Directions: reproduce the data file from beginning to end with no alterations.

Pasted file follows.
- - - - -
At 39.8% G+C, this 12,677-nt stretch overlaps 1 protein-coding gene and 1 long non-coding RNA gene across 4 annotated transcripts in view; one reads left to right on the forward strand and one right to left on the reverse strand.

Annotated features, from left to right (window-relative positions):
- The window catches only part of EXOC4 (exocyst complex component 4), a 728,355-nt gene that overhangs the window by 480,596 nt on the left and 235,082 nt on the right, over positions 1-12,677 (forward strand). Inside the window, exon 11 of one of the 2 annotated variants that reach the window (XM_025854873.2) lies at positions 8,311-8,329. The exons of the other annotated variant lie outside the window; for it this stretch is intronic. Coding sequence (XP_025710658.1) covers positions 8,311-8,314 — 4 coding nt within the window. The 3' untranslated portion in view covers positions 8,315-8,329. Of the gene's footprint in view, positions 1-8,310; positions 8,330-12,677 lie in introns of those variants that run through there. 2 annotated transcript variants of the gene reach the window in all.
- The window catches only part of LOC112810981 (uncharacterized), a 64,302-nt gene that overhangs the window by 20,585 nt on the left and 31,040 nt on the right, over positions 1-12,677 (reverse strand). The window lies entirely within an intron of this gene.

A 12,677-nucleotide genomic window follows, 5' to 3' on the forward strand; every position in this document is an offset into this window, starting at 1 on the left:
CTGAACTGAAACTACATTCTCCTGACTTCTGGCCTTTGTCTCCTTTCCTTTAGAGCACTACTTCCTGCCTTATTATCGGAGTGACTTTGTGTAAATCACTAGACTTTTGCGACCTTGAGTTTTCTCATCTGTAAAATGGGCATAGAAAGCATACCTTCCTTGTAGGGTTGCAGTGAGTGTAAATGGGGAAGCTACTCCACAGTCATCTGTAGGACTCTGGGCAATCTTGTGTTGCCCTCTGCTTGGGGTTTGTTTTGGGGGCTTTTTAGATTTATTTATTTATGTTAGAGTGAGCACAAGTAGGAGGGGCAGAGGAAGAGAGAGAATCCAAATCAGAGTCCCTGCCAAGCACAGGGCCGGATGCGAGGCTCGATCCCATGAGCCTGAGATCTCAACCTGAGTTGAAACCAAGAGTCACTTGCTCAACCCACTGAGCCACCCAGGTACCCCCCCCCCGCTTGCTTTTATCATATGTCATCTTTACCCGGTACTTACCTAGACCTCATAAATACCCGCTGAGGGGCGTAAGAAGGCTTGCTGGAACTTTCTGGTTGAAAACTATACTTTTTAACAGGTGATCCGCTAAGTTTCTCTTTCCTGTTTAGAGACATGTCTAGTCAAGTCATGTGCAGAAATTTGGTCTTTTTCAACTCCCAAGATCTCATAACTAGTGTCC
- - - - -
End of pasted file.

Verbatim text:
At 39.8% G+C, this 12,677-nt stretch overlaps 1 protein-coding gene and 1 long non-coding RNA gene across 4 annotated transcripts in view; one reads left to right on the forward strand and one right to left on the reverse strand.

Annotated features, from left to right (window-relative positions):
- The window catches only part of EXOC4 (exocyst complex component 4), a 728,355-nt gene that overhangs the window by 480,596 nt on the left and 235,082 nt on the right, over positions 1-12,677 (forward strand). Inside the window, exon 11 of one of the 2 annotated variants that reach the window (XM_025854873.2) lies at positions 8,311-8,329. The exons of the other annotated variant lie outside the window; for it this stretch is intronic. Coding sequence (XP_025710658.1) covers positions 8,311-8,314 — 4 coding nt within the window. The 3' untranslated portion in view covers positions 8,315-8,329. Of the gene's footprint in view, positions 1-8,310; positions 8,330-12,677 lie in introns of those variants that run through there. 2 annotated transcript variants of the gene reach the window in all.
- The window catches only part of LOC112810981 (uncharacterized), a 64,302-nt gene that overhangs the window by 20,585 nt on the left and 31,040 nt on the right, over positions 1-12,677 (reverse strand). The window lies entirely within an intron of this gene.

A 12,677-nucleotide genomic window follows, 5' to 3' on the forward strand; every position in this document is an offset into this window, starting at 1 on the left:
CTGAACTGAAACTACATTCTCCTGACTTCTGGCCTTTGTCTCCTTTCCTTTAGAGCACTACTTCCTGCCTTATTATCGGAGTGACTTTGTGTAAATCACTAGACTTTTGCGACCTTGAGTTTTCTCATCTGTAAAATGGGCATAGAAAGCATACCTTCCTTGTAGGGTTGCAGTGAGTGTAAATGGGGAAGCTACTCCACAGTCATCTGTAGGACTCTGGGCAATCTTGTGTTGCCCTCTGCTTGGGGTTTGTTTTGGGGGCTTTTTAGATTTATTTATTTATGTTAGAGTGAGCACAAGTAGGAGGGGCAGAGGAAGAGAGAGAATCCAAATCAGAGTCCCTGCCAAGCACAGGGCCGGATGCGAGGCTCGATCCCATGAGCCTGAGATCTCAACCTGAGTTGAAACCAAGAGTCACTTGCTCAACCCACTGAGCCACCCAGGTACCCCCCCCCCGCTTGCTTTTATCATATGTCATCTTTACCCGGTACTTACCTAGACCTCATAAATACCCGCTGAGGGGCGTAAGAAGGCTTGCTGGAACTTTCTGGTTGAAAACTATACTTTTTAACAGGTGATCCGCTAAGTTTCTCTTTCCTGTTTAGAGACATGTCTAGTCAAGTCATGTGCAGAAATTTGGTCTTTTTCAACTCCCAAGATCTCATAACTAGTGTCC